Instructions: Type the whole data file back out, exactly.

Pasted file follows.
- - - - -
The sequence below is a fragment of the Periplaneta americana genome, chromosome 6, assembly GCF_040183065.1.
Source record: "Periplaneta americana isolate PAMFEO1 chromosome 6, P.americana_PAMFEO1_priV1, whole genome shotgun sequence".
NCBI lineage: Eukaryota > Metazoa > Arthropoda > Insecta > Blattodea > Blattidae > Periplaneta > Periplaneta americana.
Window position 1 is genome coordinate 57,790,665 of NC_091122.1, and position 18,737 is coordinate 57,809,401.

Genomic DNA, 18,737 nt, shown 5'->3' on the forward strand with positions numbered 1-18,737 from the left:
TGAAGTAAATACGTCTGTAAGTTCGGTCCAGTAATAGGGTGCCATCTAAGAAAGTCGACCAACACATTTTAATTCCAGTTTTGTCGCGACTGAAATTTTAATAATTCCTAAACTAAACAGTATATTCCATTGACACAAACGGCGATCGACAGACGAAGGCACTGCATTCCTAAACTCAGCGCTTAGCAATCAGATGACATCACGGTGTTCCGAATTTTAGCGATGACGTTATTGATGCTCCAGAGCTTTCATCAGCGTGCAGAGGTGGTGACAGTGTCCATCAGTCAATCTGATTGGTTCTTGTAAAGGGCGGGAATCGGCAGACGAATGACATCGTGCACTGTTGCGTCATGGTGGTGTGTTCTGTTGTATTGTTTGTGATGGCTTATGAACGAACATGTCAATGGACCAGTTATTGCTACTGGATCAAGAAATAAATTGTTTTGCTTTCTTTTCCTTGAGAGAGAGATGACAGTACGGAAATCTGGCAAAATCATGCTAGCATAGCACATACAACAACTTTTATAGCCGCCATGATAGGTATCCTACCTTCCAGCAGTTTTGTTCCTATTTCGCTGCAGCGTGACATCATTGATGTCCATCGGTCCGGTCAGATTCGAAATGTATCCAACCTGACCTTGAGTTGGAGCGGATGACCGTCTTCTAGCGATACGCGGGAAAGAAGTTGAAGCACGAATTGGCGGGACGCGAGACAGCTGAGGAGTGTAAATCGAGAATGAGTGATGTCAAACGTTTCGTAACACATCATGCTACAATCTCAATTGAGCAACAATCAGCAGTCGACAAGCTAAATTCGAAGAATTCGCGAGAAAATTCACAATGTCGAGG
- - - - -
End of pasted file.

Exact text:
The sequence below is a fragment of the Periplaneta americana genome, chromosome 6, assembly GCF_040183065.1.
Source record: "Periplaneta americana isolate PAMFEO1 chromosome 6, P.americana_PAMFEO1_priV1, whole genome shotgun sequence".
NCBI lineage: Eukaryota > Metazoa > Arthropoda > Insecta > Blattodea > Blattidae > Periplaneta > Periplaneta americana.
Window position 1 is genome coordinate 57,790,665 of NC_091122.1, and position 18,737 is coordinate 57,809,401.

Genomic DNA, 18,737 nt, shown 5'->3' on the forward strand with positions numbered 1-18,737 from the left:
TGAAGTAAATACGTCTGTAAGTTCGGTCCAGTAATAGGGTGCCATCTAAGAAAGTCGACCAACACATTTTAATTCCAGTTTTGTCGCGACTGAAATTTTAATAATTCCTAAACTAAACAGTATATTCCATTGACACAAACGGCGATCGACAGACGAAGGCACTGCATTCCTAAACTCAGCGCTTAGCAATCAGATGACATCACGGTGTTCCGAATTTTAGCGATGACGTTATTGATGCTCCAGAGCTTTCATCAGCGTGCAGAGGTGGTGACAGTGTCCATCAGTCAATCTGATTGGTTCTTGTAAAGGGCGGGAATCGGCAGACGAATGACATCGTGCACTGTTGCGTCATGGTGGTGTGTTCTGTTGTATTGTTTGTGATGGCTTATGAACGAACATGTCAATGGACCAGTTATTGCTACTGGATCAAGAAATAAATTGTTTTGCTTTCTTTTCCTTGAGAGAGAGATGACAGTACGGAAATCTGGCAAAATCATGCTAGCATAGCACATACAACAACTTTTATAGCCGCCATGATAGGTATCCTACCTTCCAGCAGTTTTGTTCCTATTTCGCTGCAGCGTGACATCATTGATGTCCATCGGTCCGGTCAGATTCGAAATGTATCCAACCTGACCTTGAGTTGGAGCGGATGACCGTCTTCTAGCGATACGCGGGAAAGAAGTTGAAGCACGAATTGGCGGGACGCGAGACAGCTGAGGAGTGTAAATCGAGAATGAGTGATGTCAAACGTTTCGTAACACATCATGCTACAATCTCAATTGAGCAACAATCAGCAGTCGACAAGCTAAATTCGAAGAATTCGCGAGAAAATTCACAATGTCGAGG